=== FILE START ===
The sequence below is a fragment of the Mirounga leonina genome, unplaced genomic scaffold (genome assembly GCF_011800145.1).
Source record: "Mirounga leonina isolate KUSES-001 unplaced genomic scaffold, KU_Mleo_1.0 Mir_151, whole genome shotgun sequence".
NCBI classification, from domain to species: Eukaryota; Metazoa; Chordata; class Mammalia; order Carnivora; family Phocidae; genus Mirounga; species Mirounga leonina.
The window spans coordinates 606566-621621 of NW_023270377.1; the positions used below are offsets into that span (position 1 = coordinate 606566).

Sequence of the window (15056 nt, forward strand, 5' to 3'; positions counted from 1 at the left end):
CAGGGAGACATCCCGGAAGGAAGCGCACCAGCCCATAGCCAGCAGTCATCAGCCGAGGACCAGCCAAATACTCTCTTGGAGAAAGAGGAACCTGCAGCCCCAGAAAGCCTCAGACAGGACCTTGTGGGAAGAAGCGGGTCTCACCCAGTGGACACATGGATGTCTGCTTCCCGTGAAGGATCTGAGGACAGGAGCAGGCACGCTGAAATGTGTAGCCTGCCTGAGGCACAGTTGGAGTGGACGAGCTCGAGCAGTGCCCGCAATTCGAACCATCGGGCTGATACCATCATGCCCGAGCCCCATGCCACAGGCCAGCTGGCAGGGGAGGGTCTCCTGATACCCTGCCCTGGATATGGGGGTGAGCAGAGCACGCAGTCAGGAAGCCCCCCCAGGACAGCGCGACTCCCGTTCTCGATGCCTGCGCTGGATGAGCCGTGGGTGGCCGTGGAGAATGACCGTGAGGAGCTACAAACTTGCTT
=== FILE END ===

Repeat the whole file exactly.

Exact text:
The sequence below is a fragment of the Mirounga leonina genome, unplaced genomic scaffold (genome assembly GCF_011800145.1).
Source record: "Mirounga leonina isolate KUSES-001 unplaced genomic scaffold, KU_Mleo_1.0 Mir_151, whole genome shotgun sequence".
NCBI classification, from domain to species: Eukaryota; Metazoa; Chordata; class Mammalia; order Carnivora; family Phocidae; genus Mirounga; species Mirounga leonina.
The window spans coordinates 606566-621621 of NW_023270377.1; the positions used below are offsets into that span (position 1 = coordinate 606566).

Sequence of the window (15056 nt, forward strand, 5' to 3'; positions counted from 1 at the left end):
CAGGGAGACATCCCGGAAGGAAGCGCACCAGCCCATAGCCAGCAGTCATCAGCCGAGGACCAGCCAAATACTCTCTTGGAGAAAGAGGAACCTGCAGCCCCAGAAAGCCTCAGACAGGACCTTGTGGGAAGAAGCGGGTCTCACCCAGTGGACACATGGATGTCTGCTTCCCGTGAAGGATCTGAGGACAGGAGCAGGCACGCTGAAATGTGTAGCCTGCCTGAGGCACAGTTGGAGTGGACGAGCTCGAGCAGTGCCCGCAATTCGAACCATCGGGCTGATACCATCATGCCCGAGCCCCATGCCACAGGCCAGCTGGCAGGGGAGGGTCTCCTGATACCCTGCCCTGGATATGGGGGTGAGCAGAGCACGCAGTCAGGAAGCCCCCCCAGGACAGCGCGACTCCCGTTCTCGATGCCTGCGCTGGATGAGCCGTGGGTGGCCGTGGAGAATGACCGTGAGGAGCTACAAACTTGCTT